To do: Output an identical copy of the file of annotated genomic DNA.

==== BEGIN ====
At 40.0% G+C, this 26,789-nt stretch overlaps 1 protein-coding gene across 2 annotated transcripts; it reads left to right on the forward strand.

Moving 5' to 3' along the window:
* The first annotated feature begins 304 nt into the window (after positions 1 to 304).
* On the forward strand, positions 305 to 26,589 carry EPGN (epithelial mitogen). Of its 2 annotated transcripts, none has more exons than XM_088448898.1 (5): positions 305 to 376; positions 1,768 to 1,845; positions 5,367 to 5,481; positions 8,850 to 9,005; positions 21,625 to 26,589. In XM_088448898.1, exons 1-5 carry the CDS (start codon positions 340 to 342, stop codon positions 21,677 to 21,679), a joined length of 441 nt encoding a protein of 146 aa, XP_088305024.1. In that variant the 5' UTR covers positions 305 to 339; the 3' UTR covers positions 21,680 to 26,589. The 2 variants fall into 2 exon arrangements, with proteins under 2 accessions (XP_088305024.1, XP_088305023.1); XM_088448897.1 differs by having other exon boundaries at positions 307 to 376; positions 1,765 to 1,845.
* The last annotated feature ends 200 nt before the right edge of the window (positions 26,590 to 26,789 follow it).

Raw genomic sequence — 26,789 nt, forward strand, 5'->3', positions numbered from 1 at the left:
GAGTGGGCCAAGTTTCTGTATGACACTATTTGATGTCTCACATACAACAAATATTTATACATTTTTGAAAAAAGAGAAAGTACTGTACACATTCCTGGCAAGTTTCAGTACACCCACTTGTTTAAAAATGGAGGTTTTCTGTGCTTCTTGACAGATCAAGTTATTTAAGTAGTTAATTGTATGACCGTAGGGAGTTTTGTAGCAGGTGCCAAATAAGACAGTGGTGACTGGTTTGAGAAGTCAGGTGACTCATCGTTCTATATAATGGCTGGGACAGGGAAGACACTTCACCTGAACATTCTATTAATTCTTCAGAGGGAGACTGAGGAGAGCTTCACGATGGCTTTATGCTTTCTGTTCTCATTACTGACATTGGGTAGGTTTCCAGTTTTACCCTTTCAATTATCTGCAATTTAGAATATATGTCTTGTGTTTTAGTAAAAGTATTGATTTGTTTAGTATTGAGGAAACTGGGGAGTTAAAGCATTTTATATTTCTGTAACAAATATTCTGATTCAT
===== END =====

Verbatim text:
At 40.0% G+C, this 26,789-nt stretch overlaps 1 protein-coding gene across 2 annotated transcripts; it reads left to right on the forward strand.

Moving 5' to 3' along the window:
* The first annotated feature begins 304 nt into the window (after positions 1 to 304).
* On the forward strand, positions 305 to 26,589 carry EPGN (epithelial mitogen). Of its 2 annotated transcripts, none has more exons than XM_088448898.1 (5): positions 305 to 376; positions 1,768 to 1,845; positions 5,367 to 5,481; positions 8,850 to 9,005; positions 21,625 to 26,589. In XM_088448898.1, exons 1-5 carry the CDS (start codon positions 340 to 342, stop codon positions 21,677 to 21,679), a joined length of 441 nt encoding a protein of 146 aa, XP_088305024.1. In that variant the 5' UTR covers positions 305 to 339; the 3' UTR covers positions 21,680 to 26,589. The 2 variants fall into 2 exon arrangements, with proteins under 2 accessions (XP_088305024.1, XP_088305023.1); XM_088448897.1 differs by having other exon boundaries at positions 307 to 376; positions 1,765 to 1,845.
* The last annotated feature ends 200 nt before the right edge of the window (positions 26,590 to 26,789 follow it).

Raw genomic sequence — 26,789 nt, forward strand, 5'->3', positions numbered from 1 at the left:
GAGTGGGCCAAGTTTCTGTATGACACTATTTGATGTCTCACATACAACAAATATTTATACATTTTTGAAAAAAGAGAAAGTACTGTACACATTCCTGGCAAGTTTCAGTACACCCACTTGTTTAAAAATGGAGGTTTTCTGTGCTTCTTGACAGATCAAGTTATTTAAGTAGTTAATTGTATGACCGTAGGGAGTTTTGTAGCAGGTGCCAAATAAGACAGTGGTGACTGGTTTGAGAAGTCAGGTGACTCATCGTTCTATATAATGGCTGGGACAGGGAAGACACTTCACCTGAACATTCTATTAATTCTTCAGAGGGAGACTGAGGAGAGCTTCACGATGGCTTTATGCTTTCTGTTCTCATTACTGACATTGGGTAGGTTTCCAGTTTTACCCTTTCAATTATCTGCAATTTAGAATATATGTCTTGTGTTTTAGTAAAAGTATTGATTTGTTTAGTATTGAGGAAACTGGGGAGTTAAAGCATTTTATATTTCTGTAACAAATATTCTGATTCAT